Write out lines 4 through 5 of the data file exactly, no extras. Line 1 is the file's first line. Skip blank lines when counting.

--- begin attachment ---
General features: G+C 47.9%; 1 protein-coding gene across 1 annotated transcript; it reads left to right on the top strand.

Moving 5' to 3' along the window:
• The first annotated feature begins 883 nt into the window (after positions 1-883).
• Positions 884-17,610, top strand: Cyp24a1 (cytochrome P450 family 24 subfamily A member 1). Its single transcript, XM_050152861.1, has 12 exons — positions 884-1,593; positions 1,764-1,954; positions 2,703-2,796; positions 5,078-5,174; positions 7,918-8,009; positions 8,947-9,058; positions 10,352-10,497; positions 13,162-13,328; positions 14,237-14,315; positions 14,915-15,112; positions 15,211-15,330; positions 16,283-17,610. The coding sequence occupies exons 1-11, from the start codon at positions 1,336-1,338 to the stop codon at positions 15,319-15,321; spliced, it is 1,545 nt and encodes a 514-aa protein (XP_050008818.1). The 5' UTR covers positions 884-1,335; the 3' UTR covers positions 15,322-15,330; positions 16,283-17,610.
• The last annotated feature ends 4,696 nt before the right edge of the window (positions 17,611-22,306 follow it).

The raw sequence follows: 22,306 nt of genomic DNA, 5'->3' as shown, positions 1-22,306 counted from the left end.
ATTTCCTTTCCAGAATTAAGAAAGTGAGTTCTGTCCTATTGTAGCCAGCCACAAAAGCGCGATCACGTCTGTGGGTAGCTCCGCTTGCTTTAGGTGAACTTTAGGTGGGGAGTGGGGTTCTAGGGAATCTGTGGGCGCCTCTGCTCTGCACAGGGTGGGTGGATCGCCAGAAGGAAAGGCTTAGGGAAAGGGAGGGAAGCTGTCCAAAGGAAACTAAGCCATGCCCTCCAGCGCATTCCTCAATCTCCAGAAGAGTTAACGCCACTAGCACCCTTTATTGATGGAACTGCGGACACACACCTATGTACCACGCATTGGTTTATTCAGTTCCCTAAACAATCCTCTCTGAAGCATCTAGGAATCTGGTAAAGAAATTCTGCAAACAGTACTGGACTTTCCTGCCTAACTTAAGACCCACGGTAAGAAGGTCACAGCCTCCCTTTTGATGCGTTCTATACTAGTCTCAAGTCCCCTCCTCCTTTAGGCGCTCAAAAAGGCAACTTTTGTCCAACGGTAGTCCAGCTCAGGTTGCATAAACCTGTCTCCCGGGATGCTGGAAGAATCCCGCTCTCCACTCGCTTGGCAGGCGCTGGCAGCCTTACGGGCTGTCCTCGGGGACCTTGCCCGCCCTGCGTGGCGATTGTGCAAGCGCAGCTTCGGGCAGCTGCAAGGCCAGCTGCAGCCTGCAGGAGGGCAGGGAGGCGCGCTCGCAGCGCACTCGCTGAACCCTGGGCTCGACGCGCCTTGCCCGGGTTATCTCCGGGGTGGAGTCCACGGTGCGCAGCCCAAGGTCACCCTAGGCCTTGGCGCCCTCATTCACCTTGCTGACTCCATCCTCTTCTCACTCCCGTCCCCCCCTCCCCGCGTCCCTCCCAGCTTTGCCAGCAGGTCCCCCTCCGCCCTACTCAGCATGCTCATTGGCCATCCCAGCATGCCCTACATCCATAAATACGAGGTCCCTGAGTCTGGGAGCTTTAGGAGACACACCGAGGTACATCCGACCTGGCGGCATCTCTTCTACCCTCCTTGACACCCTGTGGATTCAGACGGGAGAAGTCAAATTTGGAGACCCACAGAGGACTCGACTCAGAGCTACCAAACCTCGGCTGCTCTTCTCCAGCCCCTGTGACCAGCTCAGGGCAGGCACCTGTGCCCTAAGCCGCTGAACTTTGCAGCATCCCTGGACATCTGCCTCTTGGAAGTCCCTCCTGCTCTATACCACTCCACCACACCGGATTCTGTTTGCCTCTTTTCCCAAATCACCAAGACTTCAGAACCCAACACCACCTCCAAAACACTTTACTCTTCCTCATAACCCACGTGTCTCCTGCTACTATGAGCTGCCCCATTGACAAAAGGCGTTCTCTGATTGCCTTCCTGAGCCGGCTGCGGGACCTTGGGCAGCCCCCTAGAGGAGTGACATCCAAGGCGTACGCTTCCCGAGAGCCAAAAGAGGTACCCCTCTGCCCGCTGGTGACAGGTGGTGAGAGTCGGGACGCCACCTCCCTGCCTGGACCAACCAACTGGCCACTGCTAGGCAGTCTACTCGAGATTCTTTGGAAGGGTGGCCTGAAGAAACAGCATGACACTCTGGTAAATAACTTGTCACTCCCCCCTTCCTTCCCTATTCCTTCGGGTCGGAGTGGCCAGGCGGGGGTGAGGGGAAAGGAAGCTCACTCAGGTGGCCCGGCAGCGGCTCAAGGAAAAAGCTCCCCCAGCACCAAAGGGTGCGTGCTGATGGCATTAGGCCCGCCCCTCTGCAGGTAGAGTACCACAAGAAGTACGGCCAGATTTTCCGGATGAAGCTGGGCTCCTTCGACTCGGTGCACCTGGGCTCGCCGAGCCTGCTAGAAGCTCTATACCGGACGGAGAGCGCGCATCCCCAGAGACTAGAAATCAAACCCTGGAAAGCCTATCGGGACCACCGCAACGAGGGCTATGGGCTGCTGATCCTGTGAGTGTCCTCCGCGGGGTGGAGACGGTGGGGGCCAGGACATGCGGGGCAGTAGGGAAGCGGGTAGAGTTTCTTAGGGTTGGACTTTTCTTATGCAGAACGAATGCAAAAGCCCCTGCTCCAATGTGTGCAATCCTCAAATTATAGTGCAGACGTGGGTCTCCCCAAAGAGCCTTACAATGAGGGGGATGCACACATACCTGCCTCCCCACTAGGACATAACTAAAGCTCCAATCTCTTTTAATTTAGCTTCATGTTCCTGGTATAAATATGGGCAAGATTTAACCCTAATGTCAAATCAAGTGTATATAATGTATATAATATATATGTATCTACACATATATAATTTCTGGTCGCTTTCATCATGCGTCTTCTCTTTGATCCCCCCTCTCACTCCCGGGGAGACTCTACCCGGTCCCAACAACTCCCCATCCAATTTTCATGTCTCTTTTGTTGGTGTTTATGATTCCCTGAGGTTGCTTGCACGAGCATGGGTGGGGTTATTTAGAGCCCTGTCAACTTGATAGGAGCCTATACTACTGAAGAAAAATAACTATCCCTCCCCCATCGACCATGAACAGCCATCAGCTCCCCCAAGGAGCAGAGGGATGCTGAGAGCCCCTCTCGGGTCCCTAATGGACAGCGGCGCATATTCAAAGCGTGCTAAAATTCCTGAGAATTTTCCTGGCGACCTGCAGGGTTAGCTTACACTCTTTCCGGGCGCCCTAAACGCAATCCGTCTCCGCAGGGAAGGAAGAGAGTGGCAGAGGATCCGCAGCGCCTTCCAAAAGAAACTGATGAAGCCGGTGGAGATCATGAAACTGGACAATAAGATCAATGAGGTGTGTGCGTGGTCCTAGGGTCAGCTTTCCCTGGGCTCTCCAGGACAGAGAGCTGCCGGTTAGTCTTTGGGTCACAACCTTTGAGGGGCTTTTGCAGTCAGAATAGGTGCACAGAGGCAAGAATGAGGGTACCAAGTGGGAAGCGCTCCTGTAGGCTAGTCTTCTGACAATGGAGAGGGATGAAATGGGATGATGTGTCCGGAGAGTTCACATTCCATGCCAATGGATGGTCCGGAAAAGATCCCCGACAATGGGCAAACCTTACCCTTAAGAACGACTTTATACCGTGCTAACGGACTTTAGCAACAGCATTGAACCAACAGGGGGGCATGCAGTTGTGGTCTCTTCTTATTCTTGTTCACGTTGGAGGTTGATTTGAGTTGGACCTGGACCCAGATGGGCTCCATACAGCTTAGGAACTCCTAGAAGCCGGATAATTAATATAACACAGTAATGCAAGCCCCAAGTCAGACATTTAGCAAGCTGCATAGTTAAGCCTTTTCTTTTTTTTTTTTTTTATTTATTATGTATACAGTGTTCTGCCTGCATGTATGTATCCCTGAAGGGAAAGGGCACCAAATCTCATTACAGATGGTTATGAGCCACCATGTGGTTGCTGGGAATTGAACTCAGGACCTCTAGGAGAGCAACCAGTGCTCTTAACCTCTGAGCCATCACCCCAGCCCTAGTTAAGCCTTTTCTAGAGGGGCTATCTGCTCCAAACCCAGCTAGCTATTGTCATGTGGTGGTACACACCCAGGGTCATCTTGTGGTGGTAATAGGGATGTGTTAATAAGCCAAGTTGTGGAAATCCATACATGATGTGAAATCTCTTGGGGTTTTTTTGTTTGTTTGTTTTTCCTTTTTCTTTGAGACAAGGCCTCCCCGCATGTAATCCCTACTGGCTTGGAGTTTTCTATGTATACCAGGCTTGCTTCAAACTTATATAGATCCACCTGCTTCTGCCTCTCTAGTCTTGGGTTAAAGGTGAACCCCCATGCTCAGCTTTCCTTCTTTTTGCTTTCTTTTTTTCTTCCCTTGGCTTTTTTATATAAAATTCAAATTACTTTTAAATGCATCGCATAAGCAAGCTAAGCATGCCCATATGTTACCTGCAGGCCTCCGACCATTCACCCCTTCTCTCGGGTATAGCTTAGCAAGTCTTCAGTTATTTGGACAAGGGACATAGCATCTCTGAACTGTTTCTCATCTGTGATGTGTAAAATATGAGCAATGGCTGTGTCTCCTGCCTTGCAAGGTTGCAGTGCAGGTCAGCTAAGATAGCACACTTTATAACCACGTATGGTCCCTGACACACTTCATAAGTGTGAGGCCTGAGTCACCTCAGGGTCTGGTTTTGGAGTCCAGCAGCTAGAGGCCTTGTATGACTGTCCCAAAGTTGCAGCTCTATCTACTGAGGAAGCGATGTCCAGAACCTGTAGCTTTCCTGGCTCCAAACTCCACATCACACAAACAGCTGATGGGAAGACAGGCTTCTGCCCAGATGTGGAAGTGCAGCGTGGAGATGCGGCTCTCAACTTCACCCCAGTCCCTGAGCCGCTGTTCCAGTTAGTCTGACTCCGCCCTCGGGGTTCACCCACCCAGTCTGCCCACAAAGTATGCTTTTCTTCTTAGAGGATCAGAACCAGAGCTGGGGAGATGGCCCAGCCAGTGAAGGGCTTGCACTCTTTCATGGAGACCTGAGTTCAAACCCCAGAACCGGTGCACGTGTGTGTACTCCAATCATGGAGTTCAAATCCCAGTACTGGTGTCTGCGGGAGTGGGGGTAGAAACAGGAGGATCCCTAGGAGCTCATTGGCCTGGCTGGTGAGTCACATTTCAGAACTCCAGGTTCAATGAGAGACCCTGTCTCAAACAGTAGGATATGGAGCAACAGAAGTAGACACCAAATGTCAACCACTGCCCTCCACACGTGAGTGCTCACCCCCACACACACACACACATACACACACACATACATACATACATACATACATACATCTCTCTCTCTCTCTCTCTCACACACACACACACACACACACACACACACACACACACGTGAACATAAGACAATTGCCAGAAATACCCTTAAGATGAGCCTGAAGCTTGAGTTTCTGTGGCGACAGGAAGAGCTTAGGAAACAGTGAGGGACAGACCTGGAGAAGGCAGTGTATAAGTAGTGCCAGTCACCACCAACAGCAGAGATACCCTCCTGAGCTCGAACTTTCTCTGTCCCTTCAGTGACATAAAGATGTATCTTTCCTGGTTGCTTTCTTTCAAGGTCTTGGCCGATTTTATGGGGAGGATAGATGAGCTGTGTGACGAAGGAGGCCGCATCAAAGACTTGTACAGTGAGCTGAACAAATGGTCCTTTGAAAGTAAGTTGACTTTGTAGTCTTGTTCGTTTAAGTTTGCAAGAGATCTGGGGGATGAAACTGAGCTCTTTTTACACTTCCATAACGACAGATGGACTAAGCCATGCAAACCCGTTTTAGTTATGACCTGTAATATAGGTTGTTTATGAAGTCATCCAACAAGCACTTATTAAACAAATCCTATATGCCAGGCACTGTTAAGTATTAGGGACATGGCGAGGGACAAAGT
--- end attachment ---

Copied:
• Positions 884-17,610, top strand: Cyp24a1 (cytochrome P450 family 24 subfamily A member 1). Its single transcript, XM_050152861.1, has 12 exons — positions 884-1,593; positions 1,764-1,954; positions 2,703-2,796; positions 5,078-5,174; positions 7,918-8,009; positions 8,947-9,058; positions 10,352-10,497; positions 13,162-13,328; positions 14,237-14,315; positions 14,915-15,112; positions 15,211-15,330; positions 16,283-17,610. The coding sequence occupies exons 1-11, from the start codon at positions 1,336-1,338 to the stop codon at positions 15,319-15,321; spliced, it is 1,545 nt and encodes a 514-aa protein (XP_050008818.1). The 5' UTR covers positions 884-1,335; the 3' UTR covers positions 15,322-15,330; positions 16,283-17,610.
• The last annotated feature ends 4,696 nt before the right edge of the window (positions 17,611-22,306 follow it).